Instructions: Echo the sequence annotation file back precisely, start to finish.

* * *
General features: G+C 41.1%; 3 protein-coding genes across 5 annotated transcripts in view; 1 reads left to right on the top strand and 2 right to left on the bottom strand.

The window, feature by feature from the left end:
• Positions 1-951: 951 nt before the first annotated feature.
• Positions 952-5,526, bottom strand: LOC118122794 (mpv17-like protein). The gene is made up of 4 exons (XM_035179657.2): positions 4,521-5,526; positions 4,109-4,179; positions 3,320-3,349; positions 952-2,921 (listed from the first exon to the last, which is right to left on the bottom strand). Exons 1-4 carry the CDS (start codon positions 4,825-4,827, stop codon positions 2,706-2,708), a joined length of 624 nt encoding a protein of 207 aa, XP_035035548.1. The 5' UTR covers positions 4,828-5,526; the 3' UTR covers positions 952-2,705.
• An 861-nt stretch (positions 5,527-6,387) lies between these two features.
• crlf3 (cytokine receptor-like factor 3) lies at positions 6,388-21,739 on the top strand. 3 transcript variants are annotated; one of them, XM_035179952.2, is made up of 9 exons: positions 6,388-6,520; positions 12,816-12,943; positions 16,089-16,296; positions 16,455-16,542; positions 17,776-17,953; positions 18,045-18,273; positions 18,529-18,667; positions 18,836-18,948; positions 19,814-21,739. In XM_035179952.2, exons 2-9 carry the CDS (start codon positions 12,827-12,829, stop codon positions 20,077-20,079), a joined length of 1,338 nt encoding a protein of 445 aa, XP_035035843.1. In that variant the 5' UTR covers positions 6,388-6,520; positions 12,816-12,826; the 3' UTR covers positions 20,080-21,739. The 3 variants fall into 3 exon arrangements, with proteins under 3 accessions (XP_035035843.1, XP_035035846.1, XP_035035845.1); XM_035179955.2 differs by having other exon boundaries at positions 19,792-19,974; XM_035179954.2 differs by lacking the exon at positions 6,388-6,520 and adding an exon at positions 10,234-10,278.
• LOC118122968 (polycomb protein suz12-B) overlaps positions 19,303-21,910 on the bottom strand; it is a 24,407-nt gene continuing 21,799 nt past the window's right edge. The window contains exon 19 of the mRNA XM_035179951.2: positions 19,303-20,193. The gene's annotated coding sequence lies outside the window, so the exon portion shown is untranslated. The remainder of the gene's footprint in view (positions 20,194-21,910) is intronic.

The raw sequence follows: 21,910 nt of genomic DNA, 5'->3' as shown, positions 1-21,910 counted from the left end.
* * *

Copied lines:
General features: G+C 41.1%; 3 protein-coding genes across 5 annotated transcripts in view; 1 reads left to right on the top strand and 2 right to left on the bottom strand.

The window, feature by feature from the left end:
• Positions 1-951: 951 nt before the first annotated feature.
• Positions 952-5,526, bottom strand: LOC118122794 (mpv17-like protein). The gene is made up of 4 exons (XM_035179657.2): positions 4,521-5,526; positions 4,109-4,179; positions 3,320-3,349; positions 952-2,921 (listed from the first exon to the last, which is right to left on the bottom strand). Exons 1-4 carry the CDS (start codon positions 4,825-4,827, stop codon positions 2,706-2,708), a joined length of 624 nt encoding a protein of 207 aa, XP_035035548.1. The 5' UTR covers positions 4,828-5,526; the 3' UTR covers positions 952-2,705.
• An 861-nt stretch (positions 5,527-6,387) lies between these two features.
• crlf3 (cytokine receptor-like factor 3) lies at positions 6,388-21,739 on the top strand. 3 transcript variants are annotated; one of them, XM_035179952.2, is made up of 9 exons: positions 6,388-6,520; positions 12,816-12,943; positions 16,089-16,296; positions 16,455-16,542; positions 17,776-17,953; positions 18,045-18,273; positions 18,529-18,667; positions 18,836-18,948; positions 19,814-21,739. In XM_035179952.2, exons 2-9 carry the CDS (start codon positions 12,827-12,829, stop codon positions 20,077-20,079), a joined length of 1,338 nt encoding a protein of 445 aa, XP_035035843.1. In that variant the 5' UTR covers positions 6,388-6,520; positions 12,816-12,826; the 3' UTR covers positions 20,080-21,739. The 3 variants fall into 3 exon arrangements, with proteins under 3 accessions (XP_035035843.1, XP_035035846.1, XP_035035845.1); XM_035179955.2 differs by having other exon boundaries at positions 19,792-19,974; XM_035179954.2 differs by lacking the exon at positions 6,388-6,520 and adding an exon at positions 10,234-10,278.
• LOC118122968 (polycomb protein suz12-B) overlaps positions 19,303-21,910 on the bottom strand; it is a 24,407-nt gene continuing 21,799 nt past the window's right edge. The window contains exon 19 of the mRNA XM_035179951.2: positions 19,303-20,193. The gene's annotated coding sequence lies outside the window, so the exon portion shown is untranslated. The remainder of the gene's footprint in view (positions 20,194-21,910) is intronic.

The raw sequence follows: 21,910 nt of genomic DNA, 5'->3' as shown, positions 1-21,910 counted from the left end.